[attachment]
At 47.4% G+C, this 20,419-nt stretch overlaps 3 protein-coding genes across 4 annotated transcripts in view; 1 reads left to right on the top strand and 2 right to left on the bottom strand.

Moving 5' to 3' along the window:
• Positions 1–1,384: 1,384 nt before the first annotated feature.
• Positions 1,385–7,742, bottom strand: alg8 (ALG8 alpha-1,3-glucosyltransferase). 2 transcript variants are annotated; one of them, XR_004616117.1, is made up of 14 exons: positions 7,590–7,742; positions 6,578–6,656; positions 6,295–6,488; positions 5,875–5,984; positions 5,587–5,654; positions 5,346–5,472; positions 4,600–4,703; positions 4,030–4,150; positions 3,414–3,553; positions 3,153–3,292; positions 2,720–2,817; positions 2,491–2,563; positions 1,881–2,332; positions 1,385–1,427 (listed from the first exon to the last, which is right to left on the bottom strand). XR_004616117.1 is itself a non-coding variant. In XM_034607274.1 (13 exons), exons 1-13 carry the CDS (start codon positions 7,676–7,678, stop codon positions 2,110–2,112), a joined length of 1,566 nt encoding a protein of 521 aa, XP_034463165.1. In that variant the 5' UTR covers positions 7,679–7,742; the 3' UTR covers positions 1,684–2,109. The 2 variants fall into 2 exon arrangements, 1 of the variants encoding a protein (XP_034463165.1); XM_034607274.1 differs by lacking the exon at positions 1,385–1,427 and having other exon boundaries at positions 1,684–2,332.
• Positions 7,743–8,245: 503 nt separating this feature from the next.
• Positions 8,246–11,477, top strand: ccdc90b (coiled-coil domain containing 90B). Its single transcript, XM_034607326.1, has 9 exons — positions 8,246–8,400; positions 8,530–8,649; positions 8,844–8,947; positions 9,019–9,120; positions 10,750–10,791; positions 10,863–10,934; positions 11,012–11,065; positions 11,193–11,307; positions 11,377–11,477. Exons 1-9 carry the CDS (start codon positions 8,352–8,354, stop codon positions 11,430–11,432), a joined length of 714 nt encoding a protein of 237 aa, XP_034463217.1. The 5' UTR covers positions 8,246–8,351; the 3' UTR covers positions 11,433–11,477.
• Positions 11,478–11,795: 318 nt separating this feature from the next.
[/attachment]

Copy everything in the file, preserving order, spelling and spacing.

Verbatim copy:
At 47.4% G+C, this 20,419-nt stretch overlaps 3 protein-coding genes across 4 annotated transcripts in view; 1 reads left to right on the top strand and 2 right to left on the bottom strand.

Moving 5' to 3' along the window:
• Positions 1–1,384: 1,384 nt before the first annotated feature.
• Positions 1,385–7,742, bottom strand: alg8 (ALG8 alpha-1,3-glucosyltransferase). 2 transcript variants are annotated; one of them, XR_004616117.1, is made up of 14 exons: positions 7,590–7,742; positions 6,578–6,656; positions 6,295–6,488; positions 5,875–5,984; positions 5,587–5,654; positions 5,346–5,472; positions 4,600–4,703; positions 4,030–4,150; positions 3,414–3,553; positions 3,153–3,292; positions 2,720–2,817; positions 2,491–2,563; positions 1,881–2,332; positions 1,385–1,427 (listed from the first exon to the last, which is right to left on the bottom strand). XR_004616117.1 is itself a non-coding variant. In XM_034607274.1 (13 exons), exons 1-13 carry the CDS (start codon positions 7,676–7,678, stop codon positions 2,110–2,112), a joined length of 1,566 nt encoding a protein of 521 aa, XP_034463165.1. In that variant the 5' UTR covers positions 7,679–7,742; the 3' UTR covers positions 1,684–2,109. The 2 variants fall into 2 exon arrangements, 1 of the variants encoding a protein (XP_034463165.1); XM_034607274.1 differs by lacking the exon at positions 1,385–1,427 and having other exon boundaries at positions 1,684–2,332.
• Positions 7,743–8,245: 503 nt separating this feature from the next.
• Positions 8,246–11,477, top strand: ccdc90b (coiled-coil domain containing 90B). Its single transcript, XM_034607326.1, has 9 exons — positions 8,246–8,400; positions 8,530–8,649; positions 8,844–8,947; positions 9,019–9,120; positions 10,750–10,791; positions 10,863–10,934; positions 11,012–11,065; positions 11,193–11,307; positions 11,377–11,477. Exons 1-9 carry the CDS (start codon positions 8,352–8,354, stop codon positions 11,430–11,432), a joined length of 714 nt encoding a protein of 237 aa, XP_034463217.1. The 5' UTR covers positions 8,246–8,351; the 3' UTR covers positions 11,433–11,477.
• Positions 11,478–11,795: 318 nt separating this feature from the next.